The DFL gender gap: Ever since Amy Klobuchar’s textbook campaign for the U.S. Senate in 2006, Minnesota political analysts have recognized that suburban women – the so-called “soccer mom” vote – are the state’s quintessential swing voters. Ostensibly, this should be good news for Dayton, who has spent the post-primary campaign season trumpeting the issues of jobs and education that are closest to this demographic’s heart and has racked up a robust lead among women in most polls during the same period.

Emmer, conversely, has had problems attracting the support of women. Insiders from both parties say he was hurt badly by a TV ad hammering his two past DUI citations and a piece of legislation he championed that would have reduced pre-conviction drunk-driving sanctions. Some recent polls still say Dayton enjoys a large advantage among women (he holds a super-sized 23-point edge, according to a St. Cloud State University survey). But the latest KSTP/SurveyUSA poll points to a 14  percent erosion in Dayton’s lead among women. If that turns out to be accurate, it’s a huge boost for Emmer.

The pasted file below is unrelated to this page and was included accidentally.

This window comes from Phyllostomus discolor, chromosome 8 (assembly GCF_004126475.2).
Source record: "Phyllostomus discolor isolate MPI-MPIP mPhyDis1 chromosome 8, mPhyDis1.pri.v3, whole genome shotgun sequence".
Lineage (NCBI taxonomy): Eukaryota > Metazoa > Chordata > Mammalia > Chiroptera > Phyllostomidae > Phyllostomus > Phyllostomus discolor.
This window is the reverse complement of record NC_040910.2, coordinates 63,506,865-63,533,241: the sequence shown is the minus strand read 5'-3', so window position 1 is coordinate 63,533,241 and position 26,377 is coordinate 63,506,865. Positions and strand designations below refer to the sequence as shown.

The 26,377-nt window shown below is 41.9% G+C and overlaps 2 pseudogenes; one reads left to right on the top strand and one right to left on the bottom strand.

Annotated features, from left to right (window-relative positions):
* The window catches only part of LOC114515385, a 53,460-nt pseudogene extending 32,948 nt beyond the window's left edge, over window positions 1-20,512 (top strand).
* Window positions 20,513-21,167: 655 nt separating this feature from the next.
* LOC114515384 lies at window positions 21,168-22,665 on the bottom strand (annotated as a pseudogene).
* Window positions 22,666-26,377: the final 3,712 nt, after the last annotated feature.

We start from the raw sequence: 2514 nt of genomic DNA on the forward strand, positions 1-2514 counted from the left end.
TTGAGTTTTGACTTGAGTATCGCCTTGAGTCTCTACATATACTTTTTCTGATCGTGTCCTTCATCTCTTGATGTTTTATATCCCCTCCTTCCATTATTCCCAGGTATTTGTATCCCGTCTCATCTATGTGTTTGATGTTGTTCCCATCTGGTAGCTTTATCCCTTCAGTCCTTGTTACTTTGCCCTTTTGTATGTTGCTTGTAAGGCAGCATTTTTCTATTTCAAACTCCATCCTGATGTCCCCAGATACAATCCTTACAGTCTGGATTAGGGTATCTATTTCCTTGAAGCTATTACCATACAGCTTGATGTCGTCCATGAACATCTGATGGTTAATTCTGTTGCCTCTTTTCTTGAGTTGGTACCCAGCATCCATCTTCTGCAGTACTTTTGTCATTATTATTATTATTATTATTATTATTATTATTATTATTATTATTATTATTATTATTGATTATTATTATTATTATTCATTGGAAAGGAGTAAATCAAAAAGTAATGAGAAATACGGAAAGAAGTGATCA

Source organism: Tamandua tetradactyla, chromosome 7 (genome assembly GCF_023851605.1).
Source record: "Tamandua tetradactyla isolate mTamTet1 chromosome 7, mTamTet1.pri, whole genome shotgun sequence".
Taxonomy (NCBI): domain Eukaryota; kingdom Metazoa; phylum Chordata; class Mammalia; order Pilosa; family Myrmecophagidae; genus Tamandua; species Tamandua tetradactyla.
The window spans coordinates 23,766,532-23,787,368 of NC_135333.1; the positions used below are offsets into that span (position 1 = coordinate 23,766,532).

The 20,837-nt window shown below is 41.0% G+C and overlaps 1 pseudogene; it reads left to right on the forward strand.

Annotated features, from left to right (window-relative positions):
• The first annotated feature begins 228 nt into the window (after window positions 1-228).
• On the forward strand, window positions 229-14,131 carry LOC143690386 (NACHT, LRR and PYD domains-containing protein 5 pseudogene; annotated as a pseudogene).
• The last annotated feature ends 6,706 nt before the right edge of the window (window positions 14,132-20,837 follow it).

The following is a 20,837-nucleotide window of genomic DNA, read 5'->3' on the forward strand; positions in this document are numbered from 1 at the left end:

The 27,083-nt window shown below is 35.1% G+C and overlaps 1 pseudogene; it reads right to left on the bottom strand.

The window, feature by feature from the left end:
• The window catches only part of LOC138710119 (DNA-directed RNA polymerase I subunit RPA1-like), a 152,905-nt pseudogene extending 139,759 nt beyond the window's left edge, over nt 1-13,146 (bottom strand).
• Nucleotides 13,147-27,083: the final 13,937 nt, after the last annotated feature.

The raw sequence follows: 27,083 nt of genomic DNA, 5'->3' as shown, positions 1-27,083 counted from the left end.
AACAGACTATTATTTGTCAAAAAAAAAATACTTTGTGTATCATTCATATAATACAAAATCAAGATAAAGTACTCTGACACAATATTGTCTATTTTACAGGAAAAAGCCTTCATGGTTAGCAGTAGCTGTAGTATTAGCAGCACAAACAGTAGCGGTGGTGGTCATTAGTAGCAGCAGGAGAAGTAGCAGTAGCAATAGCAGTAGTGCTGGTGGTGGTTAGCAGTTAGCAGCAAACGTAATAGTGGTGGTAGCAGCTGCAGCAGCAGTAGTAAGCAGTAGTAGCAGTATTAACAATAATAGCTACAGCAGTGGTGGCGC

The “Oberstar Effect”: Voting history indicates that the western Iron Range is still strong DFL territory, but an unexpectedly vigorous and successful Republican challenge to the reign of 18-term DFL incumbent U.S. Rep. Jim Oberstar have many thinking the district, which includes the more conservative territory of east-central Minnesota, may be where the national GOP wave plays out most visibly in Minnesota.

Whether or not this spells victory for Oberstar’s GOP challenger, Chip Cravaack, some DFL analysts worry that Oberstar’s fall from grace could hurt the vote totals of other Democrats in a region they expected to win easily. Some DFL insiders say it’s possible the Oberstar campaign’s fumbling response to repeated attacks could hurt several Democratic legislative candidates in the area and bring votes to Emmer despite Dayton’s strong standing in northern Minnesota.

Voter turnout in Bachmann country: Residents in the conservative Sixth Congressional District are more active in the electoral process than the rest of the already highly engaged state. In 2002, the Sixth drew 83.2 percent voter turnout to the state’s 62.8 percent, and in 2006 the area had 72.1 percent voter participation, with the state only reaching 59.5 percent. While there are no solid predictions on voter turnout this year, it’s worth noting that Minnesotans showed up to the early August primary in decade-high numbers. Add that to a year marked by Tea Party takeover rhetoric, which is prevalent in the district, and there could be even more people turning out to vote for conservatives in the Sixth than usual.